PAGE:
I’ll bet you have a relationship where you find this tendency in yourself. (I know I do!) You fight in your head over every little decision, because what would please you will displease your boss. Maybe last time you chose to stand up for yourself, and your boss let you know in no uncertain terms that you displeased them. You ended up sad and guilty–yet another person you’ve let down. So this time, you’re choosing to concede. Let your boss have his way. Live to please. So you end up making choices you don’t feel right about, and you end up stressed and still feeling guilty.

If I live to please, I always feel guilty: Guilty for the compromises I’ve made to please others, or guilty for not pleasing others because I refused to compromise.

If I live to please, I always feel hurt: Hurt by your choice to pick a fight with me even though I tried to keep the peace, or hurt by someone else’s disappointment that I have a relationship with you to begin with.

And if I live to please, I always feel stressed: Am I getting it right? For you? For him? For her? For them? And if I am getting it right for everyone else–am I honestly getting it right for myself?

 

3. Needing to be liked stunts professional progress.

I hate corporate politics. I dream of finding a place without politics. But politics don’t seem to care. They’re sticking around no matter how I feel.

An incredible number of people–influential people–will encourage, expect, and even require you to do things you don’t feel right about, or not to do things you really want to do. And needing to be liked–needing approval–will make you a permanent servant of stronger, bolder political players.

I’ve noticed that the people who end up making progress quickly or getting their way (at least for a good while) in organizations are the ones who don’t need to be liked by everybody. And that’s not necessarily a bad thing. If I have a deep passion, for example, for promoting inclusivity and equal opportunity in my company–there will be some people who don’t like that, who spread negativity about me, and who want to see me go. I can need their approval and stop working so hard for this good thing. Or I can let them have their own problem with me, and keep focusing on the good I am doing. At the end of the day, if I need everyone to be on board my ship, my ship will never set sail.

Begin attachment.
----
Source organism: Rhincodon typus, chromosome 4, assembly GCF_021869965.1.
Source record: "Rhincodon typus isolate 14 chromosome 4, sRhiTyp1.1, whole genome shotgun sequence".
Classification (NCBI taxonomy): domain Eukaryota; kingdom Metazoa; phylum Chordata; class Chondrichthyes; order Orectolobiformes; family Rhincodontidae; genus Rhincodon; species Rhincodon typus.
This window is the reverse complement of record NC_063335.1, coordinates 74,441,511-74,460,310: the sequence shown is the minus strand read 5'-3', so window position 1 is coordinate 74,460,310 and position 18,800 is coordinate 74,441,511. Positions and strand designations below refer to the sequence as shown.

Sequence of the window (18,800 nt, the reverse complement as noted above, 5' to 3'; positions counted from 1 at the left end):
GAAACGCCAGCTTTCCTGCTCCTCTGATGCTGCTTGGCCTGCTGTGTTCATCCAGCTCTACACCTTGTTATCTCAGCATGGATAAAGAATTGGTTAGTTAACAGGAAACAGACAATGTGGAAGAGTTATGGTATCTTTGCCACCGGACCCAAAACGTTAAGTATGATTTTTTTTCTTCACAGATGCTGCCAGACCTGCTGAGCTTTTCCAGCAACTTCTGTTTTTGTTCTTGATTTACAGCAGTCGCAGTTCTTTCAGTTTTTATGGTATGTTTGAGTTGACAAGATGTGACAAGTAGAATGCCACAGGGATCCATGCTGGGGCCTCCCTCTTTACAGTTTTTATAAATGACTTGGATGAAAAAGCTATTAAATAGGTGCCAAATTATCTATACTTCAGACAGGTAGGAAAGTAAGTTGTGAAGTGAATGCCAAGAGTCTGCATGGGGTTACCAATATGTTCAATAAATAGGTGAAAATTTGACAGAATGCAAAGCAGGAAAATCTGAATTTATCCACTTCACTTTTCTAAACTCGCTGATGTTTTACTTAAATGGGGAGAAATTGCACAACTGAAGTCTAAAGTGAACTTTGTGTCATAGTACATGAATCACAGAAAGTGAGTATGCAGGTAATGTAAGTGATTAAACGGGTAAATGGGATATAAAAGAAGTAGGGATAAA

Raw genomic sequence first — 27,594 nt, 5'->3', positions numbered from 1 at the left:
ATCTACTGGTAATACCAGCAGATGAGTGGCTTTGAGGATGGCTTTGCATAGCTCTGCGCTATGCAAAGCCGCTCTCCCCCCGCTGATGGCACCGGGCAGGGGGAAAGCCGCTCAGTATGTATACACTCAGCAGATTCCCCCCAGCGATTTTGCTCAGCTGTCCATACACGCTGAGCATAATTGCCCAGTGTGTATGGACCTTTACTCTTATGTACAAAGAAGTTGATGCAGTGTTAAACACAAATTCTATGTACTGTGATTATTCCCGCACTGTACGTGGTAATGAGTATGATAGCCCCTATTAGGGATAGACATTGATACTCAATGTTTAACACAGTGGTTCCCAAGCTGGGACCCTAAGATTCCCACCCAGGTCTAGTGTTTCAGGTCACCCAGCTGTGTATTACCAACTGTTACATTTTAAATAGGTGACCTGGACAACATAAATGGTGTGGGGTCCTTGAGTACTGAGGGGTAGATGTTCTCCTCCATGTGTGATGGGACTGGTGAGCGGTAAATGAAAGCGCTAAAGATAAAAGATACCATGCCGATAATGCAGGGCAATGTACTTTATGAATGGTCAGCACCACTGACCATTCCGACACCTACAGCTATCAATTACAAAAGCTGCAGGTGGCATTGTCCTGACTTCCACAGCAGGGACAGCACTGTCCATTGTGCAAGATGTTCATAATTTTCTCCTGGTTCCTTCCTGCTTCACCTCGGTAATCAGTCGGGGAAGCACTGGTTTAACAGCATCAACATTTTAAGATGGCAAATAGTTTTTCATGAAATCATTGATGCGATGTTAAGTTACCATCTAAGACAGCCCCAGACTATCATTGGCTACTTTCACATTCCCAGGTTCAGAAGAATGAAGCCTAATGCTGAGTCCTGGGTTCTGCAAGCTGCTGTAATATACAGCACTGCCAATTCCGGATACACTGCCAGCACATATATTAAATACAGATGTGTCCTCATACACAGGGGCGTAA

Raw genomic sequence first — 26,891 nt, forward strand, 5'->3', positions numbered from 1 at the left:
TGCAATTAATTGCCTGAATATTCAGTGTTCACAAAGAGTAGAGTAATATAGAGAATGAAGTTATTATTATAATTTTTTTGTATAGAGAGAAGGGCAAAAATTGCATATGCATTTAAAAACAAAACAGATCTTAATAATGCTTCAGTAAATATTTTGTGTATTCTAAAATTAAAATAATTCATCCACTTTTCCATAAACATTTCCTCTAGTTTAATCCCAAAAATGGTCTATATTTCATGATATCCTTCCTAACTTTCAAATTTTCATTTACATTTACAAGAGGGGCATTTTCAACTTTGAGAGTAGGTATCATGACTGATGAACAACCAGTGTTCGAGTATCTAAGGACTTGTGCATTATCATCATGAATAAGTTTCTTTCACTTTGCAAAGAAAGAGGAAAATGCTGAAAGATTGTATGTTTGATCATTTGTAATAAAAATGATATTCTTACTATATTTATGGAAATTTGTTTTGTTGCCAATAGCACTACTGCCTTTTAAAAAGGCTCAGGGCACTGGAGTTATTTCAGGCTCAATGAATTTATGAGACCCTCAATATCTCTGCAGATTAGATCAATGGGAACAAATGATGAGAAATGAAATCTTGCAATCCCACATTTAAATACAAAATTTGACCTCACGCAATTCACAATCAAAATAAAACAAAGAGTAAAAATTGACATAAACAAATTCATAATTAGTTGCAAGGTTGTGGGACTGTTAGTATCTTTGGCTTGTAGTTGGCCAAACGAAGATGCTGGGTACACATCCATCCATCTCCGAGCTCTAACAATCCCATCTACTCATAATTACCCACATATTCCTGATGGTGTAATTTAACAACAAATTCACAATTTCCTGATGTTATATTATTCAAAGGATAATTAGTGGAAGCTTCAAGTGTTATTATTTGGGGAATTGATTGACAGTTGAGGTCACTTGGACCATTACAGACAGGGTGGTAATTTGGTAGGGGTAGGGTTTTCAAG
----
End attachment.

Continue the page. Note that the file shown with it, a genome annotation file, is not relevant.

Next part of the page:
I’ve also noticed that the people who do need to be liked by everybody are usually stuck serving those daring leaders and innovators who don’t need to always be liked. There will always be someone who will only accept and like you as long as you are serving their vision and purpose. So you make the trade off: They get you as a pawn in their game, and you get liked.

The rule applies to every area of work within an organization: If I need you to like me, and you don’t need me to like you, then I will do what you want me to do. Every time. But what if I also didn’t need you to like me?

If I didn’t need everyone’s approval, I’d think outside the box more–take bigger risks–accept bigger responsibilities–identify more problems with the status quo–chase opportunities without apologizing to less ambitious co-workers.

Some time ago, someone a few rungs above me on the corporate ladder brought me something to do. It didn’t sit right with me–in fact, I knew it wasn’t right. I started to protest, and immediately her face flushed and she got pushy. “Trust me, it’s fine! Just do it!” In the little decision-making moment that I had, my mind went straight to the conversations she was going to have later with her co-workers and higher-ups, people who could influence my career: “He’s such a stickler.” “He thinks he’s better than everybody.” “He just doesn’t get it.” I just wanted to be liked. I didn’t want anybody having problems with me. But if I did it, I would have a problem with myself. And so would all the influential people on the other side of the corner-cutting spectrum if they found out. Talk about stress!